Premeal Low-Fat Yogurt Consumption Reduces Postprandial Inflammation and Markers of Endotoxin Exposure in Healthy Premenopausal Women in a Randomized Controlled Trial.
J Nutr. 2018 May 15. Epub 2018 May 15. PMID: 29767743
Background: Metabolic endotoxemia is associated with obesity and contributes to postprandial inflammation.
Objective: We aimed to determine if low-fat yogurt consumption prevents postprandial inflammation and dysmetabolism in healthy women by inhibiting biomarkers of metabolic endotoxemia.
Methods: Premenopausal women defined as obese and nonobese [body mass index (BMI, in kg/m2) 30-40 and 18.5-27, respectively, n = 120] were randomly assigned to consume 339 g of low-fat yogurt (YN, yogurt nonobese; YO, yogurt obese) or 324 g of soy pudding (CN, control nonobese; CO, control obese) for 9 wk (n = 30/group). The intervention foods each supplied 330 kcal with 3 g fat, 66 g carbohydrate, and 4-6 g protein. At weeks 0 and 9, participants ingested 226 g of yogurt or 216 g of soy pudding before a meal providing 56-60 g fat, 82 g carbohydrate, and 28-30 g protein. Plasma soluble CD14 (sCD14), lipopolysaccharide-binding protein (LBP), LPS activity, interleukin-6 (IL-6), glucose, triglyceride, andinsulin were measured hourly for 4 h to assess differences in postprandial responses between groups by 2-factor ANOVA.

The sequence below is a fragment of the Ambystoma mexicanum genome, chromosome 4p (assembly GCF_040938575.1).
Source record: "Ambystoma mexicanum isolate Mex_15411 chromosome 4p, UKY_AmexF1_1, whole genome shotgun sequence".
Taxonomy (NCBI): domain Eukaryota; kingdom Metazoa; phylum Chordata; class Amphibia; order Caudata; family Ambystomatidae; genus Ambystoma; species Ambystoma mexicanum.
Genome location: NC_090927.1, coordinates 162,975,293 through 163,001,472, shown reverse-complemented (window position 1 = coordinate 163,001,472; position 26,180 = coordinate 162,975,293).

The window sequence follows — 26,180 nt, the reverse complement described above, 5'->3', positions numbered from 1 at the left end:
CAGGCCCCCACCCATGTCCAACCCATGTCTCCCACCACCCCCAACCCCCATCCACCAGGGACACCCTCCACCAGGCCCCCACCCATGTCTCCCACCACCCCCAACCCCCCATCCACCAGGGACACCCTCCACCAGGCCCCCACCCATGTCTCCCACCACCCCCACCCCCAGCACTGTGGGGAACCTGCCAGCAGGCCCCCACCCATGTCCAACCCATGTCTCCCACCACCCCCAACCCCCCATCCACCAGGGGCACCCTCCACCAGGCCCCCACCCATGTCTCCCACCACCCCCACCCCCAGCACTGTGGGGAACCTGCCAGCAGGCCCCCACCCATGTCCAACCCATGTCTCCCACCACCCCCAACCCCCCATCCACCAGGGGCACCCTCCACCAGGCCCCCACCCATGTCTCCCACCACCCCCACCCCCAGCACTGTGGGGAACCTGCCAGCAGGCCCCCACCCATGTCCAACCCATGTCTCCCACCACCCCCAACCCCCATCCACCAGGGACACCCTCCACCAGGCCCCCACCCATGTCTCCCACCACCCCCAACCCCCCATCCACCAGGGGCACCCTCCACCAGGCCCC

Results: Premeal yogurt consumption prevented the postprandial decrease in sCD14 net incremental area under the curve (net iAUC) by 72% in obese individuals at week 0 (P = 0.0323). YN and YO had ≥40% lower net iAUC of LBP-to-sCD14 ratio and plasma IL-6 concentration than CN and CO, respectively (P < 0.05). CO had postprandial hyperglycemia which was not evident in YO; in contrast YN had 57% less postprandial hypoglycemia than did CN (P-interaction = 0.0013). After 9 wk of yogurt consumption, ΔAUC of LBP-to-sCD14 ratios of YO and YN were less than half of those of the control groups (P = 0.0093).
Conclusions: Yogurt consumption improved postprandial metabolism and biomarkers of metabolic endotoxemia in healthy premenopausal women. Premeal yogurt consumption is a feasible strategy to inhibit postprandial dysmetabolism and thus may reduce cardiometabolic risk. This trial was registered at clinicaltrials.gov as NCT01686204.